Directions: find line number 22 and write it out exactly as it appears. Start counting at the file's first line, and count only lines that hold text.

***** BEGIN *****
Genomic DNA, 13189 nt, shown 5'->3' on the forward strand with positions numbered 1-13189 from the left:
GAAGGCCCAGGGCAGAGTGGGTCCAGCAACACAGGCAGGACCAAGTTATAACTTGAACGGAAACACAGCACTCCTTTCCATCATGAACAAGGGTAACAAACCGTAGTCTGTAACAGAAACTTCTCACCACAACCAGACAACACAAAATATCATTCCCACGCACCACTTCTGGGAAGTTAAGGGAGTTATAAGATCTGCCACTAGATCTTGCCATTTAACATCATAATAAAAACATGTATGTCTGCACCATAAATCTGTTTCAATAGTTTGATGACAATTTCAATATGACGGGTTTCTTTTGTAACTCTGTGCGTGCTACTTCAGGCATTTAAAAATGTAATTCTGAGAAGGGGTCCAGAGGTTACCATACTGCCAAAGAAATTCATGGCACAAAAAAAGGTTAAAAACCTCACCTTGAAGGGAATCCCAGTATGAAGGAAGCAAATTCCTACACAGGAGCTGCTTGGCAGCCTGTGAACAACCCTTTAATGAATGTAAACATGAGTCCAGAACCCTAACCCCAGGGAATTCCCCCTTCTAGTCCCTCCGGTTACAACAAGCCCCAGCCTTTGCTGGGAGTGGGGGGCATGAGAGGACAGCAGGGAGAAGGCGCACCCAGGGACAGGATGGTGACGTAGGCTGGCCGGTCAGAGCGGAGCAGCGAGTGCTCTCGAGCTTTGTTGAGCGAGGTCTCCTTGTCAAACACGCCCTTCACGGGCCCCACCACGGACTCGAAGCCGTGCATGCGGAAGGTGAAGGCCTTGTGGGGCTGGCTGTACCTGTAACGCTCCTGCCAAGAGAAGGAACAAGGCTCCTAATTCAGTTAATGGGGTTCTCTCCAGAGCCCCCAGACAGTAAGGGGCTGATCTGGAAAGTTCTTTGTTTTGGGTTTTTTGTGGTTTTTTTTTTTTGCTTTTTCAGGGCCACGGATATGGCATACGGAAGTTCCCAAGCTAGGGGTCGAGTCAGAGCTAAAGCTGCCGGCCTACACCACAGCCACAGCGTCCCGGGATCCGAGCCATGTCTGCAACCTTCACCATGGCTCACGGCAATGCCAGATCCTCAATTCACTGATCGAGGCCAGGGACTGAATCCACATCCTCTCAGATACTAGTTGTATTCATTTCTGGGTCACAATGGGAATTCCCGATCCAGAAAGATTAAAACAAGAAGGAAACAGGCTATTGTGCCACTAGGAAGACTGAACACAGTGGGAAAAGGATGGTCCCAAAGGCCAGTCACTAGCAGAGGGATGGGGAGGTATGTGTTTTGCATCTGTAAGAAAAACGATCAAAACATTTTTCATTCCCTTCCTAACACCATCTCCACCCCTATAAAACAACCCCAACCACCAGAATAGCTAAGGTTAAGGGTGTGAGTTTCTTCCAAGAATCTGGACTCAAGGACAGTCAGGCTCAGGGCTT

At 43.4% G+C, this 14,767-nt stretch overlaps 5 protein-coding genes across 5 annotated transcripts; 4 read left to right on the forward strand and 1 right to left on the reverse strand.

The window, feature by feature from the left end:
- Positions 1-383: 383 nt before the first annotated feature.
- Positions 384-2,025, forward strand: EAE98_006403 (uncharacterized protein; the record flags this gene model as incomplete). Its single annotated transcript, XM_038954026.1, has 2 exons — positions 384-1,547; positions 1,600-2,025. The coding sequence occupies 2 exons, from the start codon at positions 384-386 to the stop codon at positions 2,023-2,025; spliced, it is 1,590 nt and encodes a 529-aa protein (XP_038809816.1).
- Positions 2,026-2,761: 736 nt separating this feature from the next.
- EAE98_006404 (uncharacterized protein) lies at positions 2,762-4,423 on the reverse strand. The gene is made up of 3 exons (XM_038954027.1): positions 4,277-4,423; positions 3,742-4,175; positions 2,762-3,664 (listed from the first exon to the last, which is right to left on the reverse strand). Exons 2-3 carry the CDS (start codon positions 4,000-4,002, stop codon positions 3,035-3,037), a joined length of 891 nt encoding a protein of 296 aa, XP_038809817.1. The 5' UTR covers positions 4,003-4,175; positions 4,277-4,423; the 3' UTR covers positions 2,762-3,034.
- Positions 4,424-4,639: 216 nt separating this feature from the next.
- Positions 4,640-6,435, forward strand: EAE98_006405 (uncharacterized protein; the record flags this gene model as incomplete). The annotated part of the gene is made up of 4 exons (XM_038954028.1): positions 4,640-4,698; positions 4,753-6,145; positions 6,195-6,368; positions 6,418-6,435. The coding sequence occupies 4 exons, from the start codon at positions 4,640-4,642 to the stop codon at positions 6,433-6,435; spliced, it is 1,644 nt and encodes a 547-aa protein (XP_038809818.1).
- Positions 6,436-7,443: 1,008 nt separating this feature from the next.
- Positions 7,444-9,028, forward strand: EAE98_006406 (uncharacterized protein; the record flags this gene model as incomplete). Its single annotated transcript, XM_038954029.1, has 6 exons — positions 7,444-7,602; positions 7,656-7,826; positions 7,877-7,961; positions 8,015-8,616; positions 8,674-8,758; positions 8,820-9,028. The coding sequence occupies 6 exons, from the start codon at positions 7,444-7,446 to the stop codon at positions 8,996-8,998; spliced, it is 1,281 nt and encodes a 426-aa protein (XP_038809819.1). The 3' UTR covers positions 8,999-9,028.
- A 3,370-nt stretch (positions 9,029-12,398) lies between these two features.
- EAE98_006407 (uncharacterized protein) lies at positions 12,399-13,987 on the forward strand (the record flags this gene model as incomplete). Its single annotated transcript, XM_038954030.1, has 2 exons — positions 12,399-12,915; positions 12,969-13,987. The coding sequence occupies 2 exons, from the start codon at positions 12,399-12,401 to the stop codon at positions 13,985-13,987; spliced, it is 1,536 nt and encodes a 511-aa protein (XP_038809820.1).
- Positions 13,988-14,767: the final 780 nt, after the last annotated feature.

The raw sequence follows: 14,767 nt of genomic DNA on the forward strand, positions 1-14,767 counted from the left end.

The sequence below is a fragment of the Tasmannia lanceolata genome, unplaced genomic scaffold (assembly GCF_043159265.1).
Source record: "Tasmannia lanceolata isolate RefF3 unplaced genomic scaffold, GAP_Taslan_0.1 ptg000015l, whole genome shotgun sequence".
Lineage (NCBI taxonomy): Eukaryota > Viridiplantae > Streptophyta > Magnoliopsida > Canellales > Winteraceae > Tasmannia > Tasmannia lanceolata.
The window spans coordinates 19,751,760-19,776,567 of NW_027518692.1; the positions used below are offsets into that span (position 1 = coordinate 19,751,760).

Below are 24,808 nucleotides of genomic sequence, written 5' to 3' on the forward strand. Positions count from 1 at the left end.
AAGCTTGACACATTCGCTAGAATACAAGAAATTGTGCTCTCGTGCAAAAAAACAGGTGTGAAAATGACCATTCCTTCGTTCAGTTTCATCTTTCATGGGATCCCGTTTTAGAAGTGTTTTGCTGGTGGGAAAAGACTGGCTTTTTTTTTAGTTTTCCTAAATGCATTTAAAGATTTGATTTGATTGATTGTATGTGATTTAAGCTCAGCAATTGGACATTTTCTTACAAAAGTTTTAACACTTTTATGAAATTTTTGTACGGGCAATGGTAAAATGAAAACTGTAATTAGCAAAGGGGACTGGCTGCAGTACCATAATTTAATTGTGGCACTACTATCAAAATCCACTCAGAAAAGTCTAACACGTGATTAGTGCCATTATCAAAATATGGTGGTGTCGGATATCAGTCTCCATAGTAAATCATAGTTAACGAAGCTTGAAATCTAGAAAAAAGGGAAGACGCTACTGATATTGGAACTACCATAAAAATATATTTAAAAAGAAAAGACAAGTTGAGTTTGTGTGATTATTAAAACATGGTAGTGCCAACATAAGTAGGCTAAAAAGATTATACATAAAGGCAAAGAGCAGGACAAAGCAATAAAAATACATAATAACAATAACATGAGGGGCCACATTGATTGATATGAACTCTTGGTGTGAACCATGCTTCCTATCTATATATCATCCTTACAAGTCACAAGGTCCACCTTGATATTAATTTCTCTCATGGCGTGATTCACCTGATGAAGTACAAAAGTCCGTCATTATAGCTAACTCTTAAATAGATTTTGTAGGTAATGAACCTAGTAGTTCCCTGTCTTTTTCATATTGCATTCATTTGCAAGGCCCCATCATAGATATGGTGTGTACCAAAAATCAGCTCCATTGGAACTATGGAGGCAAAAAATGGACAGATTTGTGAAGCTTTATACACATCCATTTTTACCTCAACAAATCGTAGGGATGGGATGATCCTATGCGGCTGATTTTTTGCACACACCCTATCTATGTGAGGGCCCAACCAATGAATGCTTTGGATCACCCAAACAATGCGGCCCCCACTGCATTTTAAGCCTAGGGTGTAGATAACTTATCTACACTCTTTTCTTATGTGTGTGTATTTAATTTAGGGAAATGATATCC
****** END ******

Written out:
AAGCTTGACACATTCGCTAGAATACAAGAAATTGTGCTCTCGTGCAAAAAAACAGGTGTGAAAATGACCATTCCTTCGTTCAGTTTCATCTTTCATGGGATCCCGTTTTAGAAGTGTTTTGCTGGTGGGAAAAGACTGGCTTTTTTTTTAGTTTTCCTAAATGCATTTAAAGATTTGATTTGATTGATTGTATGTGATTTAAGCTCAGCAATTGGACATTTTCTTACAAAAGTTTTAACACTTTTATGAAATTTTTGTACGGGCAATGGTAAAATGAAAACTGTAATTAGCAAAGGGGACTGGCTGCAGTACCATAATTTAATTGTGGCACTACTATCAAAATCCACTCAGAAAAGTCTAACACGTGATTAGTGCCATTATCAAAATATGGTGGTGTCGGATATCAGTCTCCATAGTAAATCATAGTTAACGAAGCTTGAAATCTAGAAAAAAGGGAAGACGCTACTGATATTGGAACTACCATAAAAATATATTTAAAAAGAAAAGACAAGTTGAGTTTGTGTGATTATTAAAACATGGTAGTGCCAACATAAGTAGGCTAAAAAGATTATACATAAAGGCAAAGAGCAGGACAAAGCAATAAAAATACATAATAACAATAACATGAGGGGCCACATTGATTGATATGAACTCTTGGTGTGAACCATGCTTCCTATCTATATATCATCCTTACAAGTCACAAGGTCCACCTTGATATTAATTTCTCTCATGGCGTGATTCACCTGATGAAGTACAAAAGTCCGTCATTATAGCTAACTCTTAAATAGATTTTGTAGGTAATGAACCTAGTAGTTCCCTGTCTTTTTCATATTGCATTCATTTGCAAGGCCCCATCATAGATATGGTGTGTACCAAAAATCAGCTCCATTGGAACTATGGAGGCAAAAAATGGACAGATTTGTGAAGCTTTATACACATCCATTTTTACCTCAACAAATCGTAGGGATGGGATGATCCTATGCGGCTGATTTTTTGCACACACCCTATCTATGTGAGGGCCCAACCAATGAATGCTTTGGATCACCCAAACAATGCGGCCCCCACTGCATTTTAAGCCTAGGGTGTAGATAACTTATCTACACTCTTTTCTTATGTGTGTGTATTTAATTTAGGGAAATGATATCC